• Example from the model essay: (“I”/top bun) Peer review can increase a student’s interest and confidence in writing. (“C”/meat) Rather than relying on the teacher, the student is actively involved in the writing process (Bijami et al., 2013, p. 94). (“E”/bottom bun) As students take more responsibility for their writing, from developing their topic to writing drafts, they become more confident and inspired.
  • Notice how the “E” or “bottom bun” elaborates on the idea of becoming an independent learner. 

Step 3 Strategies : Questions to ask yourself when analyzing the function of evidence

What “move” is the “E” / bottom bun is making? (e.g. What’s the “function” of the “E” / bottom bun?”)

  • Is it interpreting the evidence?
  • Is it analyzing the evidence?
  • Is it describing an outcome?
  • Is it providing an example?
  • Is it making a prediction?
  • Is it evaluating the evidence?
  • Is it challenging the evidence?
  • Is it elaborating on evidence that came before in the paragraph/essay?
  • Is it comparing the evidence with something else or another piece of evidence?
  • Is it connecting the evidence to a previously stated idea in the paragraph/essay?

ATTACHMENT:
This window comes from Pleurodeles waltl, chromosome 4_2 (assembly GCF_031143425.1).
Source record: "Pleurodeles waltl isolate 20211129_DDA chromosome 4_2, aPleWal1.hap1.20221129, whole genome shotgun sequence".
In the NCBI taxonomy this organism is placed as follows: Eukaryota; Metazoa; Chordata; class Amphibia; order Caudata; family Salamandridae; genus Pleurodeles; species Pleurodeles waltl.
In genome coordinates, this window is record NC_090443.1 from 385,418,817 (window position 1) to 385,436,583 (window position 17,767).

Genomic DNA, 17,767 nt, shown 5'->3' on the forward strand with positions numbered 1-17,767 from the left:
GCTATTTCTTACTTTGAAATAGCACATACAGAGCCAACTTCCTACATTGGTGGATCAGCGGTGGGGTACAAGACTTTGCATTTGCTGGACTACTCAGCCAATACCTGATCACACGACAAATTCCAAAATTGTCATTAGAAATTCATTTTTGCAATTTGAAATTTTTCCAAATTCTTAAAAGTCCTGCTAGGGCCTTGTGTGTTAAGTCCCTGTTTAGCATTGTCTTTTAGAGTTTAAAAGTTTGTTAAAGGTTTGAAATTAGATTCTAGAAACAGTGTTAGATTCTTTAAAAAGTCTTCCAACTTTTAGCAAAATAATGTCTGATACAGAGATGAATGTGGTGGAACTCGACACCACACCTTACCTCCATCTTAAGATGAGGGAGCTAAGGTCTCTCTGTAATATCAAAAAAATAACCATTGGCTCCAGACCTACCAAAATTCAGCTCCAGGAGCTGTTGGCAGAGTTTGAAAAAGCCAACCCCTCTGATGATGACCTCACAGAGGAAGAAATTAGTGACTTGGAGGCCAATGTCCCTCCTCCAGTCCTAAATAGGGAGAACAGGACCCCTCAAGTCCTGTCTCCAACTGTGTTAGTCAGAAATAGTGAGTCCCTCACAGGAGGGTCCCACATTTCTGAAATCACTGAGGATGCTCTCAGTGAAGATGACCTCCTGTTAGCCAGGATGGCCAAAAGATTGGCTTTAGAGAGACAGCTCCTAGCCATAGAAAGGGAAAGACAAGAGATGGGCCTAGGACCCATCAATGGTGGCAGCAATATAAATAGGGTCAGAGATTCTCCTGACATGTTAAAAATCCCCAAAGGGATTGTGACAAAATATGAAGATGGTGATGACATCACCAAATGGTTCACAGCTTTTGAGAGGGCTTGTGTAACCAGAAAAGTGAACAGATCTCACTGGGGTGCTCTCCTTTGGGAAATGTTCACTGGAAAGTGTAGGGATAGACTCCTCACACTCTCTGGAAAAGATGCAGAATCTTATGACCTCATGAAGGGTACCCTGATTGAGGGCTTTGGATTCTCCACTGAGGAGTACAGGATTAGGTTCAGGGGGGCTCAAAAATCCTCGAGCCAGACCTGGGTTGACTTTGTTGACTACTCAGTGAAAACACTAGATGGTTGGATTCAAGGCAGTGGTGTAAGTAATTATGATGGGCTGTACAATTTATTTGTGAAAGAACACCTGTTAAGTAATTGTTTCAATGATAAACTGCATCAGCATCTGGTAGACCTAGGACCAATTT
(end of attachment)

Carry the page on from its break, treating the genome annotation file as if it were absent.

Choose a function: Evaluate, Compare, Analyze, Connect, Predict

Watch this video: Evidence & Citations

Watch this video on the importance of explaining your evidence and including citations.

From: Ariel Bassett

Language Stems for Integrating Evidence

The sentence stems below can help you develop your command of more complex academic language.

Stems to refer to outside knowledge and/or experts

  • It is / has been believed that…
  • Researchers have noted that…
  • Experts point out that…
  • Based on these figures… / These figures show… / The data (seems to) suggest(s)…

Stems for introducing example evidence

  • X (year) illustrates this point with an example about… (p. #).
  • One of example is…. (X, year, p. #).
  • As an example of this/___, ….. (X, year, p. #)
  • …. is an illustration / example of… (citation).
  • For example, …or For instance, …

Stems to support arguments and claims

  • According to X (year), …. (p. #).
  • As proof of this, X (year) claims…. (p. #).
  • X (year) provides evidence for/that… (p. #).
  • X (year) demonstrates that… (p. #).

Stems to draw conclusions (helpful to use in the explanation / bottom bun)

  • This suggests / demonstrates / indicates / shows / illustrates…

(In the above examples, you can combine the demonstrative pronoun “this” with a noun. Ex: “these results suggests…” or “this example illustrates…” or “these advantages show….”)

  • This means…
  • In this way,…
  • It is possible that…
  • Such evidence seems to suggest… / Such evidence suggests…

Stems to agree with a source (helpful to use in the explanation / bottom bun)

  • As X correctly notes…
  • As X rightly observes, …
  • As X insightfully points out, …

Stems to disagree with a source (helpful to use in the explanation / bottom bun)

  • Although X contends that…
  • However, it remains unclear whether…
  • Critics are quick to point out that…

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Academic Writing I by UW-Madison ESL Program is licensed under a Creative Commons Attribution-NonCommercial-NoDerivatives 4.0 International License, except where otherwise noted.